Jean-Pierre Jeunet and Marc Caro completed and released their film The City Of Lost Children in 1995 to good reviews and a decent box office.  Yet The City Of Lost Children is by no means standard commercial fare.  The plot is a twisted fairy tale, set in a desolate future, about a deranged scientist named Krank (Daniel Emilfork) and the unlikely trio who work to stop him and his diabolical schemes.

Krank is no ordinary criminal; his crime is the theft of children’s dreams.  It’s his addiction, a necessity to prevent him from aging at an accelerated rate.  He presents himself as the villain akin to those of the cinema in the 1950s.  The best comparison being with that of Hans Conried’s character Dr. T in Roy Rowland’s film The 5,000 Fingers Of Dr. T (from a screenplay by Dr. Seuss and Allan Scott).  Both villains abduct children for singular reasons, each being a necessity to his existence (in Dr. T’s case, a demented music teacher with a hatred of all instruments but the piano, of which he has constructed a giant one).  Likewise, both villains present a sexual ambiguity, adorning women’s bathrobes and make-up.  Krank is more easily perceived as a homosexual in this respect, since he lacks the female hostage Dr T makes of the protagonist’s (Bart, as played by Tommy Rettig) mother.  To further the comparison, each villain has bizarre and eccentric henchman, though Krank’s militia of evildoers posses a more violent behavior.  These differences may be just a sign of the times, but the similarities speak to a tradition in cinema and how it portrays villainy in children’s fairy tales (another example of this being the child abductor in Chitty Chitty Bang Bang).

The parallels between The 5,000 Fingers Of Dr. T and The City Of Lost Children become even more entangled when one examines their sets and cinematography.  Both pictures are decidedly dark (I must take Rowland’s film under consideration of the time it was produced), and the sets are maze like, and gigantic in scope.  But in regard to the style of set design, The City Of Lost Children prefers an urban-Gothic approach, dissimilar to the German Expressionist tendencies in The 5,000 Fingers Of Dr. T.  The time at which The City Of Lost Children was made also allows for special effects impossible in the fifties.  And thus a more palpable atmosphere is created, executed with a decidedly nightmarish intention.

The nightmare of The City Of Lost Children extends to its narrative.  Dr. T needed 5,000 fingers to play his giant piano, where as Krank has more sinister designs.  By the 1990s, the subject of pedophilia had become less taboo, and is surely alluded to in a majority of Krank’s scenes.  He seems to have an orgasmic reaction to the experience of his thievery, which makes him much less comic than Conried’s Dr. T.

The protagonists, out to save the children, in The City Of Lost Children are a motley pair.  Ron Pearlman plays One the strongman, and Judith Vittet plays a thief named Miette.  Their relationship also manifests itself as oddly sexual.  Though not as perverse as Krank, the two share a sexual relationship closer to that of Jean Reno and Natalie Portman in The Professional by Luc Besson.  The journey in search of One’s little brother takes a narrative form closer to Vladimir Grammatikov’s film Mio mim Mio (1987) than that of The 5,000 Fingers Of Dr. T.  Both Mio mim Mio and The City Of Lost Children are based around a quest to save children from a singular villain (Christopher Lee plays the villain Kato in Mio mim Mio) and must overcome many obstacles along the way.  The 5,000 Fingers Of Dr. T is set in one location, and has a narrative structure of a musical game of cat and mouse as opposed to a quest in the classical sense.  All three films, each uniquely stylized, become twisted fairy tales on the screen.  But the one in which there is the most dramatic and philosophical layers is no doubt The City Of Lost Children.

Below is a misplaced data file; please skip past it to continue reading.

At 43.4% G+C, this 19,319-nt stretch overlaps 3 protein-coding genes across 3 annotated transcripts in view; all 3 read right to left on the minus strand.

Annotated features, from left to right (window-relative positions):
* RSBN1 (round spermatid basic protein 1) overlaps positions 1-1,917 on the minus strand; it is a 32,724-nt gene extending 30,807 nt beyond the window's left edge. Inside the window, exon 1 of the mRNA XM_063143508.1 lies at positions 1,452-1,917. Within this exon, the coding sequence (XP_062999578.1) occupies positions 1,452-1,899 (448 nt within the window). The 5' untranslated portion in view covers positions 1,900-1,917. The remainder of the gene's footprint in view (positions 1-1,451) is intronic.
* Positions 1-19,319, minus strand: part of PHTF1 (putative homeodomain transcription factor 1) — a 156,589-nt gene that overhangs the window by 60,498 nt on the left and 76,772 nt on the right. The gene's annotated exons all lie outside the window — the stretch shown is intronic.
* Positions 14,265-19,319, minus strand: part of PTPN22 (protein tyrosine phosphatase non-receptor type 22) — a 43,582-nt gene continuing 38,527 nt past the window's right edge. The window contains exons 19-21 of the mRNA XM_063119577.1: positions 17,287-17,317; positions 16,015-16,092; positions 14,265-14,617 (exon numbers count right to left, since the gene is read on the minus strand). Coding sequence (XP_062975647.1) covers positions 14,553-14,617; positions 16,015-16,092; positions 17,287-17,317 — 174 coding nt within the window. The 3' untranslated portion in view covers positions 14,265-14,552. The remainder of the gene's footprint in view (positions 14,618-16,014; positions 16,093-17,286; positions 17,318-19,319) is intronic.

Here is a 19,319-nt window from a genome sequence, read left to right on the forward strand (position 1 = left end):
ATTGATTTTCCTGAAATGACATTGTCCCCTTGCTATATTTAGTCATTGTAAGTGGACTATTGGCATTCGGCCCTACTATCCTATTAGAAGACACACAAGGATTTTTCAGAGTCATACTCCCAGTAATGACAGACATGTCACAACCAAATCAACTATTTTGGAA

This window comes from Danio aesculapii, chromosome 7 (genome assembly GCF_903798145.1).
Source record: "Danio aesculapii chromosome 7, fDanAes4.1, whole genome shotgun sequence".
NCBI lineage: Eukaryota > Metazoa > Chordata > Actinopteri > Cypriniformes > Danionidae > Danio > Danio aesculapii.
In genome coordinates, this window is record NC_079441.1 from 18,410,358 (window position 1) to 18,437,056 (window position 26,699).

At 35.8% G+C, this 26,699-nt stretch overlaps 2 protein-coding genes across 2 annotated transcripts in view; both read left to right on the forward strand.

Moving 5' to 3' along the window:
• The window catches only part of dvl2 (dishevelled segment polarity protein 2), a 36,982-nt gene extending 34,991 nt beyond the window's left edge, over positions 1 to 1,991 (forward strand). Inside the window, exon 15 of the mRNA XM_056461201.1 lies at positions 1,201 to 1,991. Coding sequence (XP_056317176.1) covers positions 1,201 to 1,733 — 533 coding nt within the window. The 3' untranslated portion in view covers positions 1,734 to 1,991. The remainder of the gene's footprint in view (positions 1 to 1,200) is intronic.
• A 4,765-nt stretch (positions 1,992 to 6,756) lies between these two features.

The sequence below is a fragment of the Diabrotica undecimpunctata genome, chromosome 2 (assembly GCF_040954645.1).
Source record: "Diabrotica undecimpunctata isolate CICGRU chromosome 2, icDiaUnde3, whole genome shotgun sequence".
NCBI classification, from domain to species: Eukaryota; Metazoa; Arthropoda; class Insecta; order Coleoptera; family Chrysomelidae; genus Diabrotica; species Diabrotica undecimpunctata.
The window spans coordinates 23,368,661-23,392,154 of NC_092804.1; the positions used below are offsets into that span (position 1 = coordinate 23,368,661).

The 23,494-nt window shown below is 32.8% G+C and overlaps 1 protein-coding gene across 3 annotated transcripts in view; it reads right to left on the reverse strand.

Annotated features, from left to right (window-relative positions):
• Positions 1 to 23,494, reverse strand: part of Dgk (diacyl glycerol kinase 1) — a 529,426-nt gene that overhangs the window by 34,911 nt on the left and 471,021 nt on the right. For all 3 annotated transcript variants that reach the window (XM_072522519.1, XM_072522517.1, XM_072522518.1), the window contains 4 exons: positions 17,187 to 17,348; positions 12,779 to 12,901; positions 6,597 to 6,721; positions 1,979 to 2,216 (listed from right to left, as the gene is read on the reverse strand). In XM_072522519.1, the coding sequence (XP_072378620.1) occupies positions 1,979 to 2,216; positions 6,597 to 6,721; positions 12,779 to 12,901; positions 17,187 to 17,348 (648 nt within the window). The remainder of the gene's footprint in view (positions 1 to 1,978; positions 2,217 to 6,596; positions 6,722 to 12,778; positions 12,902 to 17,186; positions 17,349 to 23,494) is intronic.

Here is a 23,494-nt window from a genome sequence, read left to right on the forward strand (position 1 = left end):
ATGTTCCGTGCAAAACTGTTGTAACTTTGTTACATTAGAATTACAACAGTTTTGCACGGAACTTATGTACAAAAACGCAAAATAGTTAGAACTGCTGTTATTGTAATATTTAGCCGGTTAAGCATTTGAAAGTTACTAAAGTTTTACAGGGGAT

The action and the style of action in The City Of Lost Children is the most coherently blended to its story and visual style of all three films mentioned above.   And it seems indisputable to attribute this accomplishment to the film’s directors Jean-Pierre Jeunet and Marc Caro.  In 1991 the two created a fantasy dark comedy called Delicatessen, for which they gained international acclaim.  But it is with City Of Lost Children, by no means a straight comedy; they achieved the height of their stylistic collaboration.  Later, the nuance of this style would inventively be applied to romantic use in Jeunet’s solo masterpiece Amelie (2001).

Because of this fantasy style of filmmaking, which Jeunet and Caro have made applicable to different genres, one may call them the Powell and Pressburger of 90s French cinema.  The City Of Lost Children is unique in it’s combination of styles and narrative devices; therefore probably the best of the Jeunet and Caro collaborations.  In cinema, it has gained a reputation as one of those films one must see sooner rather than later.

-Robert Curry